MV Recommends: Repeated Viewing

MV Recommends / News / May 30, 2016

In what will be a recurring feature, Modern Vinyl will be giving their stamp of approval to one selection of music periodically, whether it be a vinyl pressing, new album or recently released track. Whatever direction we choose, the highlighted tunes will be highly recommended. Basically, it’s a nice way for us to showcase labels and artists we feel are doing it the right way.

This week, Modern Vinyl recommends the music of Repeated Viewing.

The modern soundtrack revival has given fans of movie music and film scores a lot to be thankful for: reasonably-priced editions of favorite movie soundtracks and a larger community with which to discuss this music, to name but two highlights. However, what seems to be the best aspect of this revival is also the least-appreciated by music fans at large, and that’s the absolute surge of film score-inspired musicians creating original music.

The enjoyment of revisiting and reinterpreting the music of cult film scores is that the musicians soundtracking those films worked with minimal tools and humble, if not minuscule budgets. Whereas the ability to be your own John Williams requires the London Philharmonic, one can pretty easily become John Carpenter with a synthesizer and a guitar.

Granted, there’s a lot to sort through, and there’s quite a bit of dross to be had. Too many musicians do nothing more than tweak patches in Reason and think that’s enough, ignoring the depth of musical fun to be had in the world of cult film music.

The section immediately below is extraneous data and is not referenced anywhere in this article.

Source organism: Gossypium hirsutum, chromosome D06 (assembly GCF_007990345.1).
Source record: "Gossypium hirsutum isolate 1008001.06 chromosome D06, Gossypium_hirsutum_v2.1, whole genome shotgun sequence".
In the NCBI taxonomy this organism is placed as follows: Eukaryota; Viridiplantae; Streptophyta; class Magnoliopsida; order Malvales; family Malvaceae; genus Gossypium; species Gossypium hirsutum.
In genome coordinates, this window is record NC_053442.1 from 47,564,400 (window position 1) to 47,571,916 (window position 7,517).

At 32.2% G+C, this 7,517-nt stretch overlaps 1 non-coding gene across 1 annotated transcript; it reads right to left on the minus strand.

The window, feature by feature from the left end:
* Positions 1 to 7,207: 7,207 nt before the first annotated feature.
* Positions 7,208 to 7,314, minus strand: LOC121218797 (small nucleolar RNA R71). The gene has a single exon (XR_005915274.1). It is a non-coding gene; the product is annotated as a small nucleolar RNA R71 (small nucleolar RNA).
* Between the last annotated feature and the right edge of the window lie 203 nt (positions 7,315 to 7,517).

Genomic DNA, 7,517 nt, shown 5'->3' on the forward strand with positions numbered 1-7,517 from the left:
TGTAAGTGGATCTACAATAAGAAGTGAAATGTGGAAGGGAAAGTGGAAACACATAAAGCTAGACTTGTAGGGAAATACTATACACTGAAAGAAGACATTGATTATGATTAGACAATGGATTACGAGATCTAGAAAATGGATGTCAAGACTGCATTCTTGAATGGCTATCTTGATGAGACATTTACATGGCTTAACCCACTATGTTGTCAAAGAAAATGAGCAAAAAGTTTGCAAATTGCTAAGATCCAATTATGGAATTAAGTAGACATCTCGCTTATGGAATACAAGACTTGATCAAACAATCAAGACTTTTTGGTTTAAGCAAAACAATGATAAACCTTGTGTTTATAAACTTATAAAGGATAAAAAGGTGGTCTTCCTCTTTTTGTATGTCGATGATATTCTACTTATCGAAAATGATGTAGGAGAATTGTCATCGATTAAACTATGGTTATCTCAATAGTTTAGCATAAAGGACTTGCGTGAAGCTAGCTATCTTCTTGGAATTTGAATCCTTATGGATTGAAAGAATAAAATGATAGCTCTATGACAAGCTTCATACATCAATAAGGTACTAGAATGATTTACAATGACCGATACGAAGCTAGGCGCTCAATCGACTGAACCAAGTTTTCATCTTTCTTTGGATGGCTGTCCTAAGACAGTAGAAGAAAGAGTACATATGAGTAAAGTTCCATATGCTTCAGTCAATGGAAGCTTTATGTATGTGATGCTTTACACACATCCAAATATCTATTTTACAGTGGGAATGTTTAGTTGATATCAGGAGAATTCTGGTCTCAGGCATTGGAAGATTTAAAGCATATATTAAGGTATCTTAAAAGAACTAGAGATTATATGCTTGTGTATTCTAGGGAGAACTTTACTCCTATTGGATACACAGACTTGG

That’s why I’m so enthused every time there’s a new release from Repeated Viewing, the musical project of Scotland’s Alan Sinclair. You have the giallo-inspired The Three Sisters, the eldritch terror of Frozen Existence, and the stately frights of Horror of Bexteth Hill in the varied catalog. Then there’s Repeated Viewing’s latest, titled Street Force, which presents Sinclair’s version of an action score.

The folks at Two Headed Dog described it as “Death Wish if we lived in some kind of alternative universe where Lucio Fulci had directed it instead of Michael Winner,” hitting the nail right on the head. It’s an emotionally-involving collection of pieces, and listening to it, one can easily suss out the story of a family destroyed by violence, and one man’s search to repay brutality with more of the same. It goes by so swiftly, you find yourself perplexed and confused when it’s over, wishing for more.

I could count on one hand the number of modern artists for whom collecting their entire discography is paramount, but Repeated Viewing readily merits inclusion. I suggest you start tracking down what you can before everyone else does, as well.

 Spun Out of Control recently released a cassette version of “Street Force,” and it’s due out later this year on vinyl from Giallo Disco. You can find pre-order links for a variety of stores via Repeated Viewing’s Facebook page.

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Nick Spacek
Nick Spacek was once a punk, but realized you can’t be hardcore and use the word “adorable” as often as he does. Nick is a self-described “rock star journalist,” which is strange, considering he’s married with four cats and usually goes to bed by 9. This is just further proof that you can’t trust anyone online.

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